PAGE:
Didn't go flying today.
The CFI was a little amused by the thoroughness of my preflight inspection - but when you take an unfamiliar aircraft, and put it in the hands of someone who has rebuilt one, there's a lot more things that I now know can be cattywampus to check. Example 1: They'd never had a student check that the ignition wires were firmly attached to the spark plugs. (Look, it only takes once, okay? I learned that lesson from somebody else's exciting flight, and now I check every time.) Example 2: I identified the "we can't find that oil leak", and pointed out that it was very clearly from which spot on which seal on which cylinder - which means that fixing it would require cracking the engine. Given it is a very minor oil leak indeed, I can translate the mechanic's "can't find" quite clearly as "Don't want to crack the engine to fix."
The CFI was less amused when I pointed out previously unnoticed hangar rash that needs fixing.
But be that as it may, no preflight reveals the dead battery. That waited until we got in and pressed the start button, and got a single click from the solenoid as reward. So, we got the plane jumped. Now, once the plane is jumped, there's one instrument that needs extra special loving attention on the checks, and that is the ammeter. It should read as solidly charging the flat battery.
This one didn't. It didn't show as discharging (ie, dead alternator and we're running on the freshly jumped battery), but it didn't show charging, either. Hmm, I thought, that's hinky. Either the ammeter isn't working, or something's funky with the alternator. Better keep an eye one it, especially on the runup.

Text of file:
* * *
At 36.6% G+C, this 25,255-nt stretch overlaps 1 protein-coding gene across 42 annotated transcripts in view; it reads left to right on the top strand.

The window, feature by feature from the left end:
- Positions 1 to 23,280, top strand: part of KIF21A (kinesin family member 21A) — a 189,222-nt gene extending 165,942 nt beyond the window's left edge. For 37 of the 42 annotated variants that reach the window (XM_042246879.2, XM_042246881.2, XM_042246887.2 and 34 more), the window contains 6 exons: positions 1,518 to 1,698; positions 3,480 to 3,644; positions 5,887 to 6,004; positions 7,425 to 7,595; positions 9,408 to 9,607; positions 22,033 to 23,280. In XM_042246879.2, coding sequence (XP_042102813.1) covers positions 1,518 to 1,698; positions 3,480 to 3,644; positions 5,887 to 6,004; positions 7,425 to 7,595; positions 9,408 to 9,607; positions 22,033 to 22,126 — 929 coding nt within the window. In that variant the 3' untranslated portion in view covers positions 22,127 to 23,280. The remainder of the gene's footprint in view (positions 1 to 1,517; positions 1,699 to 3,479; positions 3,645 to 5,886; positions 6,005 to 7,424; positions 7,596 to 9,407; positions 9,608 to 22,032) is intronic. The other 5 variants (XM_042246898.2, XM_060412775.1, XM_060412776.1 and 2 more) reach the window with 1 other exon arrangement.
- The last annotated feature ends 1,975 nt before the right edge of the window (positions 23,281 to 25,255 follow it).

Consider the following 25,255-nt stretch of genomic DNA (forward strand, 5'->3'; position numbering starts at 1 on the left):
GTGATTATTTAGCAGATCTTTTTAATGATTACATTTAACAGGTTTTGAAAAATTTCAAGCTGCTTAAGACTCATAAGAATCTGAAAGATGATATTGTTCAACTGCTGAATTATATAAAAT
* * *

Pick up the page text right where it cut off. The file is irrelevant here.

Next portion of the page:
Three minutes later, as we were rolling toward the runway, the GPS and the Com Panel went dead. Yeah, my apprentice mechanic skills are saying that alternator's either dead, or putting out so little power that we're draining the freshly-jumped battery past the point of sustaining the heaviest electrical load (the big glass screen and high-powered GPS avionics.) My CFI, who has the mistaken impression that I fly no radio because I fly one of those ancient taildragger-type airplanes, leaned forward and shouted (Com panel dead means the headsets don't work.) "I know you're used to flying no-radio, so I'll give you the option of continuing the flight!"
I looked at 'em like they were asking if I wanted to tango with a thunderstorm. "Unfamiliar airspace, unfamiliar airplane, no comm, no electrical? No way!"
So we taxied back to the mechanic's hangar, and waved one over so they could see what was going on. He leapt up on the wing as we slid the canopy back, and I pointed out the dead GPS, dead com, and the backup nav/com and transponder were still live. Then I asked (or shouted, over the engine and prop), "Beacon is switched on! Is the light on?" This is one of those helpful cross-check things, because the beacon is wired to the master switch, not the avionics master. It wasn't - there's enough juice to run the surviving avionics, but not the lights. Definitely sounds like an alternator that's putting out just enough juice that it tests fine under no load when tapped with a voltmeter - but not enough to power the lights and avionics and charge the battery at the same time. Ah, intermittent electrical issues, how I hate thee.
So I shut her down, and rescheduled.